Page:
Costa Sur, Peru
The city beaches of Lima – ironically named 'Costa Verde’ – get good waves but very little wind and are overcrowded, dirty and unsafe in summer. Even the surf-breaks at Punta Hermosa south of the capital only score a little wind. With a bit of luck you might get a 12-15-knot day in Asia to make the most of the beach-break in a tranquil setting. The wind starts to blow in Pisco, namesake of the national drink (40% proof brandy). A thermal over the Paracas peninsula means southerly winds build over 250 days a year. It doesn’t blow quite as hard in San Andres and the atmosphere – along with the stench of the fish factory – takes some getting used to, but the wind is cross-shore over a small beach-break. It’s completely different in the Paracas National Park, and the town itself. Great value is placed on a clean environment around here, and the conservation of all kinds of species including sea-lions, penguins and rare birds. The etchings scratched into rocks by early seafarers are also impressive – as are the crazy sheer cliffs. Paracas is one of Peru’s favourite kite and windsurf locations as it’s just 3 hours from Lima, offers various spots, is well set up for tourists and hardly suffers any coastal fog ('garua’). Instead there’s a lot more wind! In the afternoons the 'Paraca’ reliably reaches 15-25 knots, occasionally becoming a 'Paraca storm’ at a sand-blasting 30+ knots. There are three launches on the vast lagoon: La Chancha on the urbanised south-east bank, Santa Domingo has really flat water on the south bank, while Atenas on the west bank is the windiest spot and host to national windsurf contests. They’re all very shallow near shore so great for beginners. South of the lagoon, next to the 'Cathedral’ rock formation that collapsed during the 2007 earthquake, is a really wild beach-break called Supay. The best wave spot on the Paracas Peninsula is 5km away at Zarate. Despite the shingle beach it offers an easy launch and very clean waves to ride. Framed by an arid landscape, there’s a great view of the massive sandy bay of Playon as you drive in over a hill on the southern edge of the national park. Very clean waves break here, but they close out on big swells. The bay of Mendieta is more enclosed, so it’s mainly flat water with small waves only forming on the southern point. This is the area’s windiest venue though – it can blow 15-25 knots even when everywhere else is dead. It’s also a great place to camp. Laguna Grande is almost completely cut off from the ocean, offering flat to choppy water. A tiny channel connects it to the enormous Bahia Independencia, which hosts a few waves near the small village in the north. Well removed from the Pan-American Highway and 160km from Paracas as the crow flies, Puerto Caballos is only accessible via unpaved roads and dirt tracks. Way out in the desert, the thermally accelerated winds are strong and gusty as they descend 600m down a hill into the bay. In good SW swell three points connect to form one never-ending left. In 'town’ there’s no electricity or water, and just a handful of local fishermen occasionally stay in the rundown buildings. A real insider tip and escape from civilisation – buy essentials beforehand in Ica, Palpa or Nasca! Tanaka is another ramshackle village, but at least the Pan-American Highway hugs the coast again here. The wind’s often strong and cross-onshore, so the waves are better when the swell’s not too big.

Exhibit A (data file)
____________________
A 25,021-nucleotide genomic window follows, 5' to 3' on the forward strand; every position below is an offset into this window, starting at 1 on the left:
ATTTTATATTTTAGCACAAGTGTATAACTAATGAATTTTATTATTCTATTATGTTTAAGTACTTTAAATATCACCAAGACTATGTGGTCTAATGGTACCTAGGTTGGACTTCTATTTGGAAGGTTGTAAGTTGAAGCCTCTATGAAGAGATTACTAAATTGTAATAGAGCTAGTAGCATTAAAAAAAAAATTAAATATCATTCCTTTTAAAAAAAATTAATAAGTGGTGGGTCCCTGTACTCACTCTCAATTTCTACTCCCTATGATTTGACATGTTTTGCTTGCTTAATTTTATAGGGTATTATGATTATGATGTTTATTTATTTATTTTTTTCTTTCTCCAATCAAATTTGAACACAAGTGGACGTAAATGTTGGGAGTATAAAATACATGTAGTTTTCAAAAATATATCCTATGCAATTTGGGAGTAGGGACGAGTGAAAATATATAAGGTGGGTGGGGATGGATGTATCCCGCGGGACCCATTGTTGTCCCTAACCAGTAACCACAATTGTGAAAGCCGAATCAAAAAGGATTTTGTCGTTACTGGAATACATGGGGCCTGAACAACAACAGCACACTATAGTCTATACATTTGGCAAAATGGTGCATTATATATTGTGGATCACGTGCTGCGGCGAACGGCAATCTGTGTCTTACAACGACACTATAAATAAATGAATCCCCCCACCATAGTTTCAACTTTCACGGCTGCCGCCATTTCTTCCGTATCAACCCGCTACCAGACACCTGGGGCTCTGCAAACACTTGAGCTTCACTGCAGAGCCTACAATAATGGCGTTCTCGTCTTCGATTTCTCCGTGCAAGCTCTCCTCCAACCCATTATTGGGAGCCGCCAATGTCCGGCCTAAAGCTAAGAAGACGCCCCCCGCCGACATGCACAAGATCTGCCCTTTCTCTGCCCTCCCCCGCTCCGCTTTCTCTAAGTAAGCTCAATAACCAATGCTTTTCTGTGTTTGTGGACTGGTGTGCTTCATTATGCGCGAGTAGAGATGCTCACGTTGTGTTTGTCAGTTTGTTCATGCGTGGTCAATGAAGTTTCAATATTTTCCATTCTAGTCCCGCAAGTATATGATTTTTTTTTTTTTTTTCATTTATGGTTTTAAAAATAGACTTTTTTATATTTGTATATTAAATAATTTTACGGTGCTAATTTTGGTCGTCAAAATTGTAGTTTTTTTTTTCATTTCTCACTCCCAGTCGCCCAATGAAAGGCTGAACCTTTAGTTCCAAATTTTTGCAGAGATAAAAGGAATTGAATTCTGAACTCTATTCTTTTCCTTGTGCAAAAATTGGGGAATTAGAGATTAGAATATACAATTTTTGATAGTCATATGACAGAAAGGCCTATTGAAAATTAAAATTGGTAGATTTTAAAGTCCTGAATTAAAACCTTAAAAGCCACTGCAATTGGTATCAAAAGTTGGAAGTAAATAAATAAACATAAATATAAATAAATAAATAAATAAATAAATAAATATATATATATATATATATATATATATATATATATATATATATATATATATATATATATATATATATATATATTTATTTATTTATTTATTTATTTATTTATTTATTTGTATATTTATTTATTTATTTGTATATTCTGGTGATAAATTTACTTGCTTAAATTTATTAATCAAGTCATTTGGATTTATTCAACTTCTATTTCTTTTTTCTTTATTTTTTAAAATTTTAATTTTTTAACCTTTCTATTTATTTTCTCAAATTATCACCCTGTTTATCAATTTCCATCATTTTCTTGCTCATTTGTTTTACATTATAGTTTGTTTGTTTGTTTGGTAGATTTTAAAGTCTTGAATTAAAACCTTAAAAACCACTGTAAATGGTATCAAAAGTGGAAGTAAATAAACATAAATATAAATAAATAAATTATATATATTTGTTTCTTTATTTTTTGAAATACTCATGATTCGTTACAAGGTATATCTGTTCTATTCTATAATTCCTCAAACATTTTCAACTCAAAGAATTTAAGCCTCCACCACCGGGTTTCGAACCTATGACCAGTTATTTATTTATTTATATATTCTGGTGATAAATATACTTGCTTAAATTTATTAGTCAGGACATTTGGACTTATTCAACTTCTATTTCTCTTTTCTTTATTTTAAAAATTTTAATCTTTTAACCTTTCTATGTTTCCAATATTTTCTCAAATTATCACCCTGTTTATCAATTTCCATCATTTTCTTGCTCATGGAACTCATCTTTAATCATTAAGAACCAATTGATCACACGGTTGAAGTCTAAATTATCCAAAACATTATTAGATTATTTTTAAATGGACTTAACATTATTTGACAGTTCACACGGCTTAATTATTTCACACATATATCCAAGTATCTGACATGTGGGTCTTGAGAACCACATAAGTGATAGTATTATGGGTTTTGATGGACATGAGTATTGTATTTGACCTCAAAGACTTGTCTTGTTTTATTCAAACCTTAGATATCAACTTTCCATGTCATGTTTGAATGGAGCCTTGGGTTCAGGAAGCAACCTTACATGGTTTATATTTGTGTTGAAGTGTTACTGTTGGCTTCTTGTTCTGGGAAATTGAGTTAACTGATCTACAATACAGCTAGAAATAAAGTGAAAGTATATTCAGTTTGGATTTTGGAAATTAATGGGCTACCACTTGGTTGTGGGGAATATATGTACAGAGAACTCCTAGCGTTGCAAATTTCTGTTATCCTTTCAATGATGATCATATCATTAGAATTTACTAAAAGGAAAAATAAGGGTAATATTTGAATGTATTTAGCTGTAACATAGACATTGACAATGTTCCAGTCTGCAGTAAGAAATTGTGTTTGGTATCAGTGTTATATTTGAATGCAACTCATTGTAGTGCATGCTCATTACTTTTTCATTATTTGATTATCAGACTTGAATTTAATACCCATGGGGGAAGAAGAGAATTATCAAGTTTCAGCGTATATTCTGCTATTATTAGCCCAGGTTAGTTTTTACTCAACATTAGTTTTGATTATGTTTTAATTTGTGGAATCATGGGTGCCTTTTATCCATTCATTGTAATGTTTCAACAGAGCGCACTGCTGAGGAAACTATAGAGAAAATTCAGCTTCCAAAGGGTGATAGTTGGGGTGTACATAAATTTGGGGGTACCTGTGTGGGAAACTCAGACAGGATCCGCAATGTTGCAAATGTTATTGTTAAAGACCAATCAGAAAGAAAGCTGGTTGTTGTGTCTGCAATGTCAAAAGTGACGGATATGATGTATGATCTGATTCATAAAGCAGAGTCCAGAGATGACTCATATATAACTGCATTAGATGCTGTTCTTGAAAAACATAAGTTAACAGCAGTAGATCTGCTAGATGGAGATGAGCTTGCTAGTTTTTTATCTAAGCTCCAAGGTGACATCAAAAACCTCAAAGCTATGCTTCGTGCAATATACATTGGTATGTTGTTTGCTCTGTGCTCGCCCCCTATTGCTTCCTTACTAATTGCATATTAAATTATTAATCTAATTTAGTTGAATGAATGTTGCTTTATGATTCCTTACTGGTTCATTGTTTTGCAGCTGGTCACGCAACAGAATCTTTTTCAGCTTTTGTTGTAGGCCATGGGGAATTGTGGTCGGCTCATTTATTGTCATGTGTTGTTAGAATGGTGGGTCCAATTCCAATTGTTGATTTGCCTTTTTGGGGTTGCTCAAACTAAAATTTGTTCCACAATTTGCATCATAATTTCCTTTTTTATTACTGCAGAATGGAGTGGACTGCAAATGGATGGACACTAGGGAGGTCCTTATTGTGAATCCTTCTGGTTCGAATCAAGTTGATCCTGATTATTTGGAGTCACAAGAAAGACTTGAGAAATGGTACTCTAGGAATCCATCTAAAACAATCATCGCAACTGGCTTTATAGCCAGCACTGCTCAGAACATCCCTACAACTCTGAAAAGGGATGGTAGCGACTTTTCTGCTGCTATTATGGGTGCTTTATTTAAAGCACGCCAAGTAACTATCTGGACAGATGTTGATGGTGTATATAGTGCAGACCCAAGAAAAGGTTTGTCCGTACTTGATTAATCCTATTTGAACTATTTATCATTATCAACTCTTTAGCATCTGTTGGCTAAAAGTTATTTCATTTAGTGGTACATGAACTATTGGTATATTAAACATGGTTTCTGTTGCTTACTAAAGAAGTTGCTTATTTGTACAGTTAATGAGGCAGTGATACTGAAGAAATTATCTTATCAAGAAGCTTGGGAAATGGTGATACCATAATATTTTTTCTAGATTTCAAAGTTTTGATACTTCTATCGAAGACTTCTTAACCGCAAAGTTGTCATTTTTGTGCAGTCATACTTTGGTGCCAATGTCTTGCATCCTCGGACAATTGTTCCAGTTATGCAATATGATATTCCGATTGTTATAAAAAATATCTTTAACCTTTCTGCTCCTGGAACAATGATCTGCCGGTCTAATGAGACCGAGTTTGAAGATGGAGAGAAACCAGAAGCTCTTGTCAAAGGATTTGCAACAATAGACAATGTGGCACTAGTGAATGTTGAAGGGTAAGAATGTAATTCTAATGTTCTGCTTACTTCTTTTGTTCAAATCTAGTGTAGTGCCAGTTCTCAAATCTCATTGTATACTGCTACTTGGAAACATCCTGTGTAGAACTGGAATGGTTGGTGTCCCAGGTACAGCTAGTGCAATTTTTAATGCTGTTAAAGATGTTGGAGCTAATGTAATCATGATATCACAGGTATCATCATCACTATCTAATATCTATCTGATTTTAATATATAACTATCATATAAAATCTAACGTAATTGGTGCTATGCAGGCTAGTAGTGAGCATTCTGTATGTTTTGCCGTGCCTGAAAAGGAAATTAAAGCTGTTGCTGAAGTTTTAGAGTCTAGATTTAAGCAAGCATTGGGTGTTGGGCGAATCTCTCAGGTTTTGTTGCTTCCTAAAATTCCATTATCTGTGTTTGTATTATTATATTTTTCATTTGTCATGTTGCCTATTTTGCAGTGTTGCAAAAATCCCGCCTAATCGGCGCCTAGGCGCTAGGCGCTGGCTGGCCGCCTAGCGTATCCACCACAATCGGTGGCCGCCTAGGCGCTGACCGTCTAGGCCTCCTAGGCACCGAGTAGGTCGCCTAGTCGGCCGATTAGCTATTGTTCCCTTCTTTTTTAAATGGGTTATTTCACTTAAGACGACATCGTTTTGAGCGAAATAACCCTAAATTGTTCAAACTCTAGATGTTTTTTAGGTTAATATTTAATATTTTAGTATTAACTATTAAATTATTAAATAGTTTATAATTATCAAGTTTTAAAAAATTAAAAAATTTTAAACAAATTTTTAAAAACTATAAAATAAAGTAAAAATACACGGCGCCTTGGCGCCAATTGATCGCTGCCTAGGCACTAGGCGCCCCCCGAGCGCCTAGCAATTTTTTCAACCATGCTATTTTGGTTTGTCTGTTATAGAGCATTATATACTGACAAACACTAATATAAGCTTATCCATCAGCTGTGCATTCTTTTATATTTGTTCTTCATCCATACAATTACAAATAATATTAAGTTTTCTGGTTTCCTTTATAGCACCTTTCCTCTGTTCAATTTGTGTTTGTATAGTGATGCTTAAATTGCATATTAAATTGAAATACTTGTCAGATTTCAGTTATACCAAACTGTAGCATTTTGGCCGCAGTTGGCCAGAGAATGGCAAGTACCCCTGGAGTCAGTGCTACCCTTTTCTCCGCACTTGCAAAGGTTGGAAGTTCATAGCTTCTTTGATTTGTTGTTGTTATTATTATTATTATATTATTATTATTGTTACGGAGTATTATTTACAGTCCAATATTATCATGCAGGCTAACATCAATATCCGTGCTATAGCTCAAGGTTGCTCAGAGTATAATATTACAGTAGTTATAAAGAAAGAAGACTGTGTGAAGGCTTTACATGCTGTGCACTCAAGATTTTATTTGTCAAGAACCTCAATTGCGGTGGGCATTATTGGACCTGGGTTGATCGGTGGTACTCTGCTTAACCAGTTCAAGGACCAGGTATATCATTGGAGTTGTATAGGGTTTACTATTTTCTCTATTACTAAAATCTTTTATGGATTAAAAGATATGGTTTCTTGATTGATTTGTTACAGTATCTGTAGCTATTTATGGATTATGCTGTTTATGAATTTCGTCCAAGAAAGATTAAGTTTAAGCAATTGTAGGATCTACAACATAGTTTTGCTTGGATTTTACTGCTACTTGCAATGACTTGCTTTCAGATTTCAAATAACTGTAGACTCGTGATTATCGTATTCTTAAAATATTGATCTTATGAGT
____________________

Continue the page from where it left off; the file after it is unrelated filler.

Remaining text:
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Kite and Windsurfing Guide
Noch ein verlassenes Dorf (allerdings dort, wo die Panamericana schon wieder an der Küste enlang führt) ist Tanaka.
Tanaka is another ramshackle village, but at least the Pan-American Highway hugs the coast again here.